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Title: “Assessing the consequences of gene flow between cultivated apples (Malus x domestica) and their wild relatives”

Researcher: Paul Kron, Research Associate

Supervisor: Dr. Brian Husband, Department of Integrative Biology, University of Guelph


Closely related species can sometimes reproduce to produce hybrid organisms.  Two such species are the domestic apple and the wild crabapple.  Paul is studying the complex genetic interactions between these two species. This involves several components. What is the genetic variability within the wild crabapple?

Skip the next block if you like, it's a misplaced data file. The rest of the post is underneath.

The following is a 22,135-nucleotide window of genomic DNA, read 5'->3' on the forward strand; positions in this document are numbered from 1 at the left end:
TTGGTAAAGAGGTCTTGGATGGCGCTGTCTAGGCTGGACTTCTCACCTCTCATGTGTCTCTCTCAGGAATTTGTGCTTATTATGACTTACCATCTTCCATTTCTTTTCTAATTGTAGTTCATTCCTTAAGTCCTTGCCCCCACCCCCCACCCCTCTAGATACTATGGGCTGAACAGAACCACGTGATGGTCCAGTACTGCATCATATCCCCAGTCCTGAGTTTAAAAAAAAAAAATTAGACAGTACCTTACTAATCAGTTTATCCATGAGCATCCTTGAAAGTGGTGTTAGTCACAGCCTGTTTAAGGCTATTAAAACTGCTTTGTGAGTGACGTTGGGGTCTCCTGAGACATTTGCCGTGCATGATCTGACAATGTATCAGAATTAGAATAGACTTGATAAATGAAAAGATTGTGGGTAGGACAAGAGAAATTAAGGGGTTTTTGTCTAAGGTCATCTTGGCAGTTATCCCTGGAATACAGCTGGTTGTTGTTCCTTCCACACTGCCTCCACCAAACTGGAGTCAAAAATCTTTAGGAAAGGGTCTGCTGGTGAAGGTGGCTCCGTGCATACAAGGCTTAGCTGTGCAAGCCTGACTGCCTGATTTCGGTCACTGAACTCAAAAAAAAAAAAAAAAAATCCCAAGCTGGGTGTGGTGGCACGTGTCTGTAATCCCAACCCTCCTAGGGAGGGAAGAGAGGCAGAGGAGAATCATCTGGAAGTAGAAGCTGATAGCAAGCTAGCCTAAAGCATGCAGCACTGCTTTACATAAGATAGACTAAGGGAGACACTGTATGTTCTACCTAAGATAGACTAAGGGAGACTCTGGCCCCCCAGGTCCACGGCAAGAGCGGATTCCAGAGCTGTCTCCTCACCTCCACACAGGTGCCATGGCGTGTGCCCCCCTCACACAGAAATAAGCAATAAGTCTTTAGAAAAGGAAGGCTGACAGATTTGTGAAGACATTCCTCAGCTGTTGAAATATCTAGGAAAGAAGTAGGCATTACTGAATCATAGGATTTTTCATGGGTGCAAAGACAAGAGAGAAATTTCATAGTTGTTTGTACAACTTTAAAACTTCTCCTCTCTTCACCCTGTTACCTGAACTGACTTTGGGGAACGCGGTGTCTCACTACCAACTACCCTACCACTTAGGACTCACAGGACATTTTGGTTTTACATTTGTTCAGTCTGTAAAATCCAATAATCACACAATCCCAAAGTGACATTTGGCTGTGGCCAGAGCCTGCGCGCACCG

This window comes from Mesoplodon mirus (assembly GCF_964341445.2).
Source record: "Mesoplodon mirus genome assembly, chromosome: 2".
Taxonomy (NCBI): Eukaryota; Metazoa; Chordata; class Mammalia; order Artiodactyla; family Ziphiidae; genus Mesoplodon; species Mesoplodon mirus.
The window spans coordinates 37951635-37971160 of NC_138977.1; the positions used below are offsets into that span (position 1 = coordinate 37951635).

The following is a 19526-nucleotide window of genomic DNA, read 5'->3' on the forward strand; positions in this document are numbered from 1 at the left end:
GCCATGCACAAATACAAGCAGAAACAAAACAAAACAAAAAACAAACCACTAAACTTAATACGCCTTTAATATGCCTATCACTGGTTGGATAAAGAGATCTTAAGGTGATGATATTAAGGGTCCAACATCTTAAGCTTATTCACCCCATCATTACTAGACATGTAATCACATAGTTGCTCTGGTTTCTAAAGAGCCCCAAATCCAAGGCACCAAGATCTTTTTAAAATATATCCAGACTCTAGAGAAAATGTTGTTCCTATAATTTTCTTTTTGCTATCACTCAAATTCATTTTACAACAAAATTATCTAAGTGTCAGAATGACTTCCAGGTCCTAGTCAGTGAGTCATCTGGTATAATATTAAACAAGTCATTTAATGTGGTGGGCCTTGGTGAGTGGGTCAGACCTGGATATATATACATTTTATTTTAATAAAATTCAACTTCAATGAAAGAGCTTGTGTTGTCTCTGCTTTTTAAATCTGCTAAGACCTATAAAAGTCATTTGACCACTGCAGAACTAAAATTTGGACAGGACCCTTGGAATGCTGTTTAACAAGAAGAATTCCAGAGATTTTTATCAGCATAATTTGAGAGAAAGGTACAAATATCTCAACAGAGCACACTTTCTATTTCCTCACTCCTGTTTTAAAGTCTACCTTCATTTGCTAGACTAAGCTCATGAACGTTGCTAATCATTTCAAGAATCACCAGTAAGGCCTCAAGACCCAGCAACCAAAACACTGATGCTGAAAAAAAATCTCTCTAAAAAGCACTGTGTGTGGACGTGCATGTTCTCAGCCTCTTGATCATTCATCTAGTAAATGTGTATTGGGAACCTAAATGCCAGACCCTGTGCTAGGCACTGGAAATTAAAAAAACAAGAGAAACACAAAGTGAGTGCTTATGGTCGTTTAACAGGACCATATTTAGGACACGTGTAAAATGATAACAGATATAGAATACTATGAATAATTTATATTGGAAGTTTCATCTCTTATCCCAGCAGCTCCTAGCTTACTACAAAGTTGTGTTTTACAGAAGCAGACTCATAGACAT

What is the fate of hybrids in the natural environment; i.e. do they survive and reproduce? Over 25 saplings from each of five genetically different apple strains were grown from seeds collected on rare property (three crabapple variants plus two hybrids with the domestic apple) and planted in the alvar complex.  The fate of these individuals is being monitored over a ten-year period.  The genetic variation of pollen and seed from mature trees of both species will also be determined.  This will provide insight into the nature of the reproductive pathways that occur among these two species that lead to the production of fruits and seed.  This research will provide important information on the potential impacts of introducing genetically-modified organisms (organisms intentionally modified by humans) into the landscape.